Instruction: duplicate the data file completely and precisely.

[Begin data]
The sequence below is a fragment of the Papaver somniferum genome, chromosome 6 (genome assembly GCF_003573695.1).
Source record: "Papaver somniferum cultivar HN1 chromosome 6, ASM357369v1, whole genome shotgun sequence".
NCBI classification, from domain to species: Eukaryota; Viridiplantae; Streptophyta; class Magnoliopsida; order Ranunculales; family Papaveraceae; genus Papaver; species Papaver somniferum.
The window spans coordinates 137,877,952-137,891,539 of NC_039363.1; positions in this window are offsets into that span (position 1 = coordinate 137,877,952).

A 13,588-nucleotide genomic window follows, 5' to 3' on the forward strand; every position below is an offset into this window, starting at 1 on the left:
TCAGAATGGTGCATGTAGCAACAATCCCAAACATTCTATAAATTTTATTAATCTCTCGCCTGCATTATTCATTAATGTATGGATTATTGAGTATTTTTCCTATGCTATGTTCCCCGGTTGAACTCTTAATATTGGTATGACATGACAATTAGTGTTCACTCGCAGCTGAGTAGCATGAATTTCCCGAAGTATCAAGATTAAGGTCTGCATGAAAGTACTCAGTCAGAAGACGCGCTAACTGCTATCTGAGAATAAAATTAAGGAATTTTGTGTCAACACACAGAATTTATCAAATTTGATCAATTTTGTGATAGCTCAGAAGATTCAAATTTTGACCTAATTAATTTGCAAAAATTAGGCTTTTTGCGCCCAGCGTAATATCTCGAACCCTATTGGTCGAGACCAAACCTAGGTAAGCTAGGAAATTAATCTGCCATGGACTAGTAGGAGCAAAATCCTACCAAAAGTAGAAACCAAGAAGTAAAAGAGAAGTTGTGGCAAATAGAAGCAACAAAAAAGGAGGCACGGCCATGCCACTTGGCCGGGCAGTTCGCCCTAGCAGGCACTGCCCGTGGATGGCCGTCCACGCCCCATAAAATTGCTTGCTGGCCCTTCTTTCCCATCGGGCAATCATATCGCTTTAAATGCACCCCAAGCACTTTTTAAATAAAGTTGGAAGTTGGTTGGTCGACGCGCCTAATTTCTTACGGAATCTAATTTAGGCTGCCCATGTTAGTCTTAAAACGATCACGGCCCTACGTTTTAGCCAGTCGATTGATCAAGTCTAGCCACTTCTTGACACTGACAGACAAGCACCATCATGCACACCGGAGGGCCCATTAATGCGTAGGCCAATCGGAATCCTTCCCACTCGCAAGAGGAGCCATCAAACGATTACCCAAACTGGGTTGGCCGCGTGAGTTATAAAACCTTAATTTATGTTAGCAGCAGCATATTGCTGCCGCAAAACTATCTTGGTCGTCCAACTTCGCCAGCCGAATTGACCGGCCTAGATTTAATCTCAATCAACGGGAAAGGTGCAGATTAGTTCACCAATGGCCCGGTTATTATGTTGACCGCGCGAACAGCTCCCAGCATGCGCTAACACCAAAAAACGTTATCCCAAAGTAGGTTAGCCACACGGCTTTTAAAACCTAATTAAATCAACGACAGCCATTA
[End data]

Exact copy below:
The sequence below is a fragment of the Papaver somniferum genome, chromosome 6 (genome assembly GCF_003573695.1).
Source record: "Papaver somniferum cultivar HN1 chromosome 6, ASM357369v1, whole genome shotgun sequence".
NCBI classification, from domain to species: Eukaryota; Viridiplantae; Streptophyta; class Magnoliopsida; order Ranunculales; family Papaveraceae; genus Papaver; species Papaver somniferum.
The window spans coordinates 137,877,952-137,891,539 of NC_039363.1; positions in this window are offsets into that span (position 1 = coordinate 137,877,952).

A 13,588-nucleotide genomic window follows, 5' to 3' on the forward strand; every position below is an offset into this window, starting at 1 on the left:
TCAGAATGGTGCATGTAGCAACAATCCCAAACATTCTATAAATTTTATTAATCTCTCGCCTGCATTATTCATTAATGTATGGATTATTGAGTATTTTTCCTATGCTATGTTCCCCGGTTGAACTCTTAATATTGGTATGACATGACAATTAGTGTTCACTCGCAGCTGAGTAGCATGAATTTCCCGAAGTATCAAGATTAAGGTCTGCATGAAAGTACTCAGTCAGAAGACGCGCTAACTGCTATCTGAGAATAAAATTAAGGAATTTTGTGTCAACACACAGAATTTATCAAATTTGATCAATTTTGTGATAGCTCAGAAGATTCAAATTTTGACCTAATTAATTTGCAAAAATTAGGCTTTTTGCGCCCAGCGTAATATCTCGAACCCTATTGGTCGAGACCAAACCTAGGTAAGCTAGGAAATTAATCTGCCATGGACTAGTAGGAGCAAAATCCTACCAAAAGTAGAAACCAAGAAGTAAAAGAGAAGTTGTGGCAAATAGAAGCAACAAAAAAGGAGGCACGGCCATGCCACTTGGCCGGGCAGTTCGCCCTAGCAGGCACTGCCCGTGGATGGCCGTCCACGCCCCATAAAATTGCTTGCTGGCCCTTCTTTCCCATCGGGCAATCATATCGCTTTAAATGCACCCCAAGCACTTTTTAAATAAAGTTGGAAGTTGGTTGGTCGACGCGCCTAATTTCTTACGGAATCTAATTTAGGCTGCCCATGTTAGTCTTAAAACGATCACGGCCCTACGTTTTAGCCAGTCGATTGATCAAGTCTAGCCACTTCTTGACACTGACAGACAAGCACCATCATGCACACCGGAGGGCCCATTAATGCGTAGGCCAATCGGAATCCTTCCCACTCGCAAGAGGAGCCATCAAACGATTACCCAAACTGGGTTGGCCGCGTGAGTTATAAAACCTTAATTTATGTTAGCAGCAGCATATTGCTGCCGCAAAACTATCTTGGTCGTCCAACTTCGCCAGCCGAATTGACCGGCCTAGATTTAATCTCAATCAACGGGAAAGGTGCAGATTAGTTCACCAATGGCCCGGTTATTATGTTGACCGCGCGAACAGCTCCCAGCATGCGCTAACACCAAAAAACGTTATCCCAAAGTAGGTTAGCCACACGGCTTTTAAAACCTAATTAAATCAACGACAGCCATTA